Sunday, May 19, 2024

State castration of child rapists denounced by Madagascan bishops

Madagascar’s influential Catholic bishops’ conference – usually loyal to the government – has denounced a new law for the castration for paedophiles.

The law requires that cases of rape against children between the ages of 10 and 13 are surgically castrated. 

Those who rape children between the ages of 14 and 17 will be chemically castrated. Offenders in both cases could face sentences of up to life in prison.

Madagascar’s Catholic Bishops condemned the law saying it goes against every grain of ethics and morality.

They described castration as an act of “torture” which is contrary to human rights and the principles of the Church.

“The human body, as the work of God, is sacred,” the statement said.  “So nothing and no one has authority over it, not even the law.”

The law has also drawn strong criticism from human rights groups. Human Rights Watch (HRW) called for a repeal of the new legislation.

The institution described the law as “cruel, inhuman and degrading treatment” and noted that it was “inconsistent with Malagasy constitutional provisions against torture and other ill-treatment, as well as regional and international human rights standards”.

“The Malagasy authorities must instead prioritize a survivor-centred approach, which empowers and enables survivors to report safely without fear of stigmatisation and retaliation; effectively holds perpetrator to account and introduces necessary reforms to the criminal justice system to ensure survivors can access timely justice and remedies, and moreover, strengthens prevention efforts to address and eliminate root causes,” HRW said.

The organisation however recognised the alarming levels of paedophilia in Madagascar, most of the abuses going unreported, because of the associated stigma.

According to the country’s Justice Minister, Landy Mbolatiana Randriamanantenasoa , 600 cases of the rape of minors were recorded in 2023, and 133 were recorded in January of 2024 alone.

According to a report published in 2023 by the United Nations Children’s Fund, UNICEF, only 19 per cent of minors who are victims of sexual violence have reported it. The same report estimates that 81 per cent of the perpetrators of rape and acts of barbarism against children are free.

The sheer scale of the problem and the lack of justice for the victims triggered protests across the country.

In April, some 400 people took part in the fourth “Run and Bike – Stop aux viols” to draw attention to the plight of rape victims in Madagascar.

“It’s not right that at least six children are raped every day in this country; nor is it right that 80 per cent of rapists are on the street because they pay the victims’ families in exchange for their silence,” Florentine Razanajafy said.

She is the founder of the association Tao and organizer of the event.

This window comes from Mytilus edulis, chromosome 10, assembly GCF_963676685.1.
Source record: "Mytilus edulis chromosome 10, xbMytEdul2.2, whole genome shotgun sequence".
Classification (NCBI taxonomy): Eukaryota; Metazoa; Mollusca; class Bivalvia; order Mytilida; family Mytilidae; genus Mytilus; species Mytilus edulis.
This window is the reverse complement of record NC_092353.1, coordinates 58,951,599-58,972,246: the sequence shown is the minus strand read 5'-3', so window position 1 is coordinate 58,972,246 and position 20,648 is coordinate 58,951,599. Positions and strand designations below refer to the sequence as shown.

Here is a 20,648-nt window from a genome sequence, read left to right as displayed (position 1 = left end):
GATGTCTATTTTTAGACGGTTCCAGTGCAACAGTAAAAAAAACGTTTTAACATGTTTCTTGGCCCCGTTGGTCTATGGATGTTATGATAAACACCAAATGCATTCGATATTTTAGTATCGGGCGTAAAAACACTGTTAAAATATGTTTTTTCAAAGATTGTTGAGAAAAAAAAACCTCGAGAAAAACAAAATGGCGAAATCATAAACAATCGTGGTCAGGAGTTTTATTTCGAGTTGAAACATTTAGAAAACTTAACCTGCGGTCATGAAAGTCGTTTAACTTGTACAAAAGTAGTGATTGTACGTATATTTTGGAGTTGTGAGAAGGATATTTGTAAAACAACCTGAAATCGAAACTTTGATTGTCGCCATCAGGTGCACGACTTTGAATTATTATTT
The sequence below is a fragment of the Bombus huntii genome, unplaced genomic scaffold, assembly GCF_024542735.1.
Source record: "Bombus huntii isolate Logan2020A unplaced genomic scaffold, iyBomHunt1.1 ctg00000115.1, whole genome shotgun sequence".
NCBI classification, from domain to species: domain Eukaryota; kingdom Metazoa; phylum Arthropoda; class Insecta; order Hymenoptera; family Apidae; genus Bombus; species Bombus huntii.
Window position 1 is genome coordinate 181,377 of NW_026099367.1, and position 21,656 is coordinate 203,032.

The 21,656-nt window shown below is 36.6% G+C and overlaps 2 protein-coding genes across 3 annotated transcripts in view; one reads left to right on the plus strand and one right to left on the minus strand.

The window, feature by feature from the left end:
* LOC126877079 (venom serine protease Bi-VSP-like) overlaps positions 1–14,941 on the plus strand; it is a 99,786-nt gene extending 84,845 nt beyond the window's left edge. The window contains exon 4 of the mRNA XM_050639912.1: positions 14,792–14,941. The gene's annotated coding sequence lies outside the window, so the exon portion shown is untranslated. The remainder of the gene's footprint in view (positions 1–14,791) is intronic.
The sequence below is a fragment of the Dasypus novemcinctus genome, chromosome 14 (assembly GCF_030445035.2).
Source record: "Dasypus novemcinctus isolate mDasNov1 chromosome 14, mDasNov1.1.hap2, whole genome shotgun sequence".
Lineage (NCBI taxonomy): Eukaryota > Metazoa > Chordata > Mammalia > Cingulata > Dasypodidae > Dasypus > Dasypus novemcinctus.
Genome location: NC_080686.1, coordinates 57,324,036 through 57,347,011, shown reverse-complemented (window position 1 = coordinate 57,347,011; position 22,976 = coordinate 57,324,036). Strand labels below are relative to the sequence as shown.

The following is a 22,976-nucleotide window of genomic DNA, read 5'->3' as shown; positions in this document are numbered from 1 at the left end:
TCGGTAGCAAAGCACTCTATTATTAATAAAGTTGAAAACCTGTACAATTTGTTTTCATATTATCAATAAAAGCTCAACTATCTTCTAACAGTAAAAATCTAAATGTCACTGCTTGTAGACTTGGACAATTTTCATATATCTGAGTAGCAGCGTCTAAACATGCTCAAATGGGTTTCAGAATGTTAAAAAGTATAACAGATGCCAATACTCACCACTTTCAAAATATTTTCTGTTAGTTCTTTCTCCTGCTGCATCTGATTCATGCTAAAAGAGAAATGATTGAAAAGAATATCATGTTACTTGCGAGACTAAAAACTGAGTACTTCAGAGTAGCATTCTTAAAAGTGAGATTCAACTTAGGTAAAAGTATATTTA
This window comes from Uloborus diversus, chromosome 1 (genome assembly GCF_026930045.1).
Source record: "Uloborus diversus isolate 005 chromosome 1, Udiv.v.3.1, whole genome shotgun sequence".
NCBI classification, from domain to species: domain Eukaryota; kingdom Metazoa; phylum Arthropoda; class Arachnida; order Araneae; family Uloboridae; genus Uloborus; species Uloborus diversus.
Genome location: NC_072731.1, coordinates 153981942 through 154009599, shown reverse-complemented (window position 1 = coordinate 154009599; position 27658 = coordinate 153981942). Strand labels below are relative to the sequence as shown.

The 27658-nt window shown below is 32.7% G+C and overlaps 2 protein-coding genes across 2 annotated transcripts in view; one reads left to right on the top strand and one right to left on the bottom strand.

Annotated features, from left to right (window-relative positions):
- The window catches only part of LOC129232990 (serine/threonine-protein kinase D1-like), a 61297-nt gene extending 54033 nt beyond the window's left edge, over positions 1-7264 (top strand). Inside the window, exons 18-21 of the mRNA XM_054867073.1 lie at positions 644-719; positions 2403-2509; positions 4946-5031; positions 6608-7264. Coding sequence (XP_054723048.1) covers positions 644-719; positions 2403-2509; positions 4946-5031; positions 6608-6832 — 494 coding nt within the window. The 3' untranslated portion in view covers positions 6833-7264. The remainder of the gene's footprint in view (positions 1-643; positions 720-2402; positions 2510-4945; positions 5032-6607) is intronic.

“This event is a way for them to understand that there are still people who support them. And above all, it’s a message we’re sending to our children: that we’re ready to change things, and that we’re here to protect them too,” Razanajafy added.

The government has justified the law, with Lova Ranoromaro, the spokesperson for Madagascar President, Andry Rajoelina, saying it is intended to “deter horrific acts committed against young children” whose protection remains “the absolute priority”.

Some NGOs have welcomed the harsher legislation. According to Jessica Lolonirina Nivoseheno of the Women Break the Silence group which campaigns against rape and supports victims “there really is a rape culture in Madagascar.”

“We are in the process of normalising certain cases of sexual violence, also minimising the seriousness of these cases,” she said.

She described the new law as “progress, because it is a deterrent punishment.”

“This could prevent potential attackers from taking action … but only if we, as citizens, are aware of the existence and importance of this new penalty, “she said.

Denis-Alexandre Lahiniriko, a specialist in Church-state relations notes that the criticism by the Catholic bishops against the castration law is “a political setback” for the regime, especially after the government asked the EU Ambassador to Madagascar, Isabelle Delattre Burger to be replaced because she criticized the new legislation.

Lahiniriko said that the state could actually back down on castrating sex offenders after the criticism by the bishops, because “in Madagascar, once the Church has spoken out, the political regimes have always listened”.

Madagascar isn’t the first country to mandate castrating people for raping minors. Chemical castration is practised in Pakistan, Thailand, Poland, South Korea, Australia, The Czech Republic, and Ukraine, parts of Nigeria, the UK and several states in the United States.